The hearing examiner credited Tarkington's testimony that he did not know that the employees' names were confidential and had never been so advised by the company, and that he prepared his list of employees from memory. When Tarkington was discharged he was not asked for any explanation. He told the Personnel Director who discharged him that he did not know the names were confidential. The hearing examiner in considering conflicting testimony, found that the employees' names were not confidential.


The Board did not find it necessary to pass upon the issue of confidentiality because it relied upon and approved another finding of the examiner that the company 'utilized Tarkington's activity in attempting to compile or secure a list of names of employees as a pretext to cloak its actual motive in discharging him because of his activity on bahalf of the union.'

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In making this finding the Board took into account the long history of the company's hostility toward the labor union and the fact that in discharging Tarkington the company did not ask him if he did what he was accused of doing, or if he had any explanation. Instead, he was discharged without being given any opportunity to state his version of the facts. Had the company made inquiry, the examiner found, it could have ascertained that Tarkington did not copy any company record nor ask any timekeeper to make a copy. The examiner found further that when Tarkington asked the Personnel Director whether his being in favor of the union had anything to do with his discharge, the Director responded with an answer which was not the full truth, namely, that he did not know Tarkington was for the union. The Board also took into account the interviews between the Personnel Director and the employees, Ingraham and Howell, who were questioned extensively, not only about the lists, but also concerning union activities.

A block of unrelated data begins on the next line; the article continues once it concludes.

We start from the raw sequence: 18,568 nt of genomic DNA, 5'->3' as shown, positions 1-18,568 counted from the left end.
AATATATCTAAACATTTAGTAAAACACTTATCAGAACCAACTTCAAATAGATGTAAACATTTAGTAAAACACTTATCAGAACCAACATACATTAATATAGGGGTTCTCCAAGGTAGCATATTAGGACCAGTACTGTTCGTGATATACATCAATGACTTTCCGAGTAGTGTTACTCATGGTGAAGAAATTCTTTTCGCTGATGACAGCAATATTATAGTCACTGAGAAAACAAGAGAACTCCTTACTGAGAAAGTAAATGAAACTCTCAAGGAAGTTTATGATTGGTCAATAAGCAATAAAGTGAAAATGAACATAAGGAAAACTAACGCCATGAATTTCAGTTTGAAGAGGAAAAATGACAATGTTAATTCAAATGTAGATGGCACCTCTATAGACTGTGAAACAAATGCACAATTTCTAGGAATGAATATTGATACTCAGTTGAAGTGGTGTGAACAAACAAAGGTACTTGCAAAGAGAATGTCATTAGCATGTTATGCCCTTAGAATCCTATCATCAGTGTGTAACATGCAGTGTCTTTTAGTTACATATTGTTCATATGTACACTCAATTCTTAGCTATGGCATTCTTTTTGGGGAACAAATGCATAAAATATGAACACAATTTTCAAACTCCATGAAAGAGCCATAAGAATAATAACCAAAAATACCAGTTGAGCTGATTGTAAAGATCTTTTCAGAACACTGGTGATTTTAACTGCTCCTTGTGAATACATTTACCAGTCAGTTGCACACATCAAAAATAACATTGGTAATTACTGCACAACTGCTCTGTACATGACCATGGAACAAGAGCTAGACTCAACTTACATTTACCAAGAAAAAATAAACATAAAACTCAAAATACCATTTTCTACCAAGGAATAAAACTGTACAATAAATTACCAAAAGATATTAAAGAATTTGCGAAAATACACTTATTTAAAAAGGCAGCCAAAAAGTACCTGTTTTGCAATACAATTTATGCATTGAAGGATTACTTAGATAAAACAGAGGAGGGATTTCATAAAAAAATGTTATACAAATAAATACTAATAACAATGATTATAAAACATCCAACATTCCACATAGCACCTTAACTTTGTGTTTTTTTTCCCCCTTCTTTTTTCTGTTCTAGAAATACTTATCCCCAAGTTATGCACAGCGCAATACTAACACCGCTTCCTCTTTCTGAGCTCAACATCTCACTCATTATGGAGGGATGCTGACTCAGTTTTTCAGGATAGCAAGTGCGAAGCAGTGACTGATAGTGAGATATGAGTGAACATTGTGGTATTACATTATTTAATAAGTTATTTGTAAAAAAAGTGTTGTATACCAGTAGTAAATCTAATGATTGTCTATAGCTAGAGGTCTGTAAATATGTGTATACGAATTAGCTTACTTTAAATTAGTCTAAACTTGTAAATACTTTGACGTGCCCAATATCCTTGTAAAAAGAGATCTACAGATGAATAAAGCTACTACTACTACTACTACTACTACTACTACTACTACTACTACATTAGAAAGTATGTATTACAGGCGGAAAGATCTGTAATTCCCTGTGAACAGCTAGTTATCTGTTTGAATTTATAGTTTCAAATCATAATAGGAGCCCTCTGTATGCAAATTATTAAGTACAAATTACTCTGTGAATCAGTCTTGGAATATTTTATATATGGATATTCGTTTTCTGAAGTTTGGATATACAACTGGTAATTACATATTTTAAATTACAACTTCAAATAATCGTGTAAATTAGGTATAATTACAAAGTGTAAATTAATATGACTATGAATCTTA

Even assuming that Tarkington did violate a company rule by obtaining confidential information as to the names of employees, this would not help the company if the real motivation for his discharge was his union activity. N.L.R.B. v. West Side Carpet Cleaning Co., 329 F.2d 758 (6th Cir. 1964); N.L.R.B. v. Murray Ohio Mfg. Co., 326 F.2d 509, 511, 517 (6th Cir. 1964). The motivation was a question of fact to be determined by the Board from consideration of all the evidence. E.g., N.L.R.B. v. Barberton Plastics Products, Inc., 354 F.2d 66 (6th Cir., decided Dec. 22, 1965).


In our opinion there was substantial evidence to support the findings and order of the Board. The inferences which it drew from the evidence were within permissible limits. Its findings and order are therefore binding upon us. Barberton Plastic Products, Inc. v. N.L.R.B., supra; Wonder State Mfg. Co. v. N.L.R.B., 331 F.2d 737 (6th Cir. 1964); N.L.R.B. v. Putnam Tool Co.,290 F.2d 663 (6th Cir. 1961).


The company's reliance upon N.L.R.B. v. Clearwater Finishing Co., 203 F.2d 938 (4th Cir. 1953) is misplaced because unlike the present case, there was no evidence in Clearwater to support a finding that the employee was discharged for any reason other than obtaining confidential information. As we have pointed out, there was such evidence in the present case.


Order enforced.